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Financial Improvement Consulting 2020
Performance Improvement in a Time of Upheaval

author - Warren Whitford
Warren Whitford
author - Lois Krotz
Lois Krotz
November 17, 2020 | Read Time: 6  minutes

Possibly the only constant in healthcare is that money is tight, and the COVID-19 pandemic has only tightened margins further by limiting health systems’ revenue for an undetermined amount of time. In this perfect storm of financial pressures, many organizations have turned to consulting firms for guidance to improve their financial performance. This report examines nine such firms, including the types of work they do and how well they deliver the financial outcomes clients need and expect. 


This report is based on interviews with a sample of firms' current or recent clients. As a result, it is not necessarily comprehensive of all work a firm may do in the arena of financial improvement consulting.

Most Common Type of Work: Financial Operations Optimization

The umbrella of financial improvement consulting covers a number of different focus areas. As a whole, respondents most often undertake financial operations optimization work (labor or non-labor focused). These more expansive (and thus expensive) engagements tend to also see higher client expectations and greater complexity. The highest satisfaction with outcomes tends to come from engagements in areas with narrower focus, like strategic risk services and HIM. Whether financial improvement consulting engagements are undertaken piece by piece or in a more comprehensive manner, organizations report that when they have successful engagements, they tend to continue a long-term relationship with their firm and ultimately work with them across multiple areas.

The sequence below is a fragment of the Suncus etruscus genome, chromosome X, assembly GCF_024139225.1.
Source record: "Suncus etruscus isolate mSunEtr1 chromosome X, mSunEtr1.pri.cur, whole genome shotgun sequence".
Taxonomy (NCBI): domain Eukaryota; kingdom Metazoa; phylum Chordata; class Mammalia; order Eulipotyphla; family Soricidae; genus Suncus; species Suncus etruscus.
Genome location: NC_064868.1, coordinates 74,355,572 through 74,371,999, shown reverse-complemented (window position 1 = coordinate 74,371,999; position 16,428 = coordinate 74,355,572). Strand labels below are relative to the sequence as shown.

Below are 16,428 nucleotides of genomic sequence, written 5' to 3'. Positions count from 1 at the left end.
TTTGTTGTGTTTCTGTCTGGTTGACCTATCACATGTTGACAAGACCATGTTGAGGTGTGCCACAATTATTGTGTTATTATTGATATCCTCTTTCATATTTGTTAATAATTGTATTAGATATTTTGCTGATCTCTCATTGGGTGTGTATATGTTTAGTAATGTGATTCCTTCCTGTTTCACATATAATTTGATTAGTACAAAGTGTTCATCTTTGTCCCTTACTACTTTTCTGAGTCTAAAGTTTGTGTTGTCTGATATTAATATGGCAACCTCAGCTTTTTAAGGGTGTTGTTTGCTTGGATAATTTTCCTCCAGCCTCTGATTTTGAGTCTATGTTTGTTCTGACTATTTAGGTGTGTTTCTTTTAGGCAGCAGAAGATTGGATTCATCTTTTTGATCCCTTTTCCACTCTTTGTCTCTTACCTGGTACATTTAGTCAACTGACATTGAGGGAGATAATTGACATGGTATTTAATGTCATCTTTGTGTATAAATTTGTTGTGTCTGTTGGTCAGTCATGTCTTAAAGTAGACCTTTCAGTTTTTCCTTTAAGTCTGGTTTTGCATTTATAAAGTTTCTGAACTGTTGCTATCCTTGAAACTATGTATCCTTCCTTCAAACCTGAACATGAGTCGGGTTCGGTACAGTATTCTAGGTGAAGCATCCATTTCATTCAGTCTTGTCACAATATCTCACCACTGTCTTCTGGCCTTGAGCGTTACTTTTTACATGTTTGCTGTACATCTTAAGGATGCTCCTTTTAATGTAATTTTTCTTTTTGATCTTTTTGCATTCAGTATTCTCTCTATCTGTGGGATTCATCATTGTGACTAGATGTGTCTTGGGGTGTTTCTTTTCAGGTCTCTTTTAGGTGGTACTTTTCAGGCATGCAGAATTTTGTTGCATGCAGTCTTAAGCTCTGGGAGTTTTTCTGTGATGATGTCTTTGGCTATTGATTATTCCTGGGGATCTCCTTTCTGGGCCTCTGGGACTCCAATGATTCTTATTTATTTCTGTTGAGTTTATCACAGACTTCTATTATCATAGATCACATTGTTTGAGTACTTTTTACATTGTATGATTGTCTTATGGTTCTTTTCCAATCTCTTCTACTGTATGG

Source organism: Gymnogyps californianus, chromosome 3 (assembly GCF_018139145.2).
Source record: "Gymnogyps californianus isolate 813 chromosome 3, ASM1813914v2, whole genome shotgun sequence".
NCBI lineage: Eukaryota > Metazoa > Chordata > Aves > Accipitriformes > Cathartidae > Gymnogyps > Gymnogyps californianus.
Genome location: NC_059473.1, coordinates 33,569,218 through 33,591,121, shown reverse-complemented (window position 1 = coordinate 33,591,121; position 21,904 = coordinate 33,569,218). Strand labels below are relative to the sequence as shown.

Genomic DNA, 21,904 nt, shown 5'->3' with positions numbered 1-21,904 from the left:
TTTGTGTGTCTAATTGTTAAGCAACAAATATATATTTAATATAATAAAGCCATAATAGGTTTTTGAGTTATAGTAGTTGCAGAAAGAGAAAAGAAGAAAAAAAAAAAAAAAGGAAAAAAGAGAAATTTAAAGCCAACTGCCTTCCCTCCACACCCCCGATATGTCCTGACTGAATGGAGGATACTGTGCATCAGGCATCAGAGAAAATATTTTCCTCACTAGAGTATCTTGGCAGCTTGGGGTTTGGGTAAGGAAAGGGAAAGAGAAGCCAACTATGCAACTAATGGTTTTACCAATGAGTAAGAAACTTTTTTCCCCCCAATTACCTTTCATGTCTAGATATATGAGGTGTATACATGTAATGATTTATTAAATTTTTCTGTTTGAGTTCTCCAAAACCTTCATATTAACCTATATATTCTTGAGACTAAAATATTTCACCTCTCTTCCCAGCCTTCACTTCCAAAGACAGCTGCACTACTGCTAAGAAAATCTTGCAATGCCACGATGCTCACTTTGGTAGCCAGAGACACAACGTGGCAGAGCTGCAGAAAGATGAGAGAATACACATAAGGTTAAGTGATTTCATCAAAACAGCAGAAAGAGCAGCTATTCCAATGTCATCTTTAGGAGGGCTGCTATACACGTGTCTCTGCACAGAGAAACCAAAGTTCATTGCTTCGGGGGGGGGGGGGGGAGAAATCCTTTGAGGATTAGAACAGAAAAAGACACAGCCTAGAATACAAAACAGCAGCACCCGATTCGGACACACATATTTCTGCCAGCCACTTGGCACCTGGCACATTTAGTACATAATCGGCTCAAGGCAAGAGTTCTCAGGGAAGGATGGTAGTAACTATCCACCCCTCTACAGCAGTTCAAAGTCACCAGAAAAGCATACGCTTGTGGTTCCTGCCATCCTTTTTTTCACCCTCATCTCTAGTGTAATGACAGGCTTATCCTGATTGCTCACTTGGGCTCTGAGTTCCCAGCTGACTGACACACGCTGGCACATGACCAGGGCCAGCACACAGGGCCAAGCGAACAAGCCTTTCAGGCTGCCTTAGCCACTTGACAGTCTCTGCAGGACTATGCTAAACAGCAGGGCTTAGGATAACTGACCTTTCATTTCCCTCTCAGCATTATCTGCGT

outcome ratings types of financial improvement consulting work

Area Definitions

Revenue Cycle Transformation

Comprehensive changes to the way charges are captured, billed, and reimbursed in order to maximize revenue. Includes major end-to-end assessment and overhaul of the entire revenue cycle (front to back).

Financial Operations Optimization (Non-Labor Focused)

Assessments and upgrades in specific areas to accelerate cash flow, increase top-line revenue, improve efficiency, decrease cost, and reduce avoidable losses. Also may include any targeted revenue cycle improvement.

Financial Operations Optimization (Labor Focused)

Structural changes to reduce cost of labor (i.e., staffing levels, wage rates) and to modify processes and introduce automation to reduce the amount of labor required. Also may involve refining elements of the supply chain to reduce expenses.

Clinical Effectiveness

Modification in clinical processes and tools (may include implementing new tools) in clinical settings to help maximize revenue and/or lower costs.

Business Model Transformation

Improvement in the way services are configured, priced, and marketed.

Supply Chain Redesign

Modification of practices around purchasing and material management to lower costs and/or optimize utilization of supplies.

Operating Room Improvement

Specific to surgical units, improvement of revenue capture and reduction of costs.

Healthcare Information Management (HIM)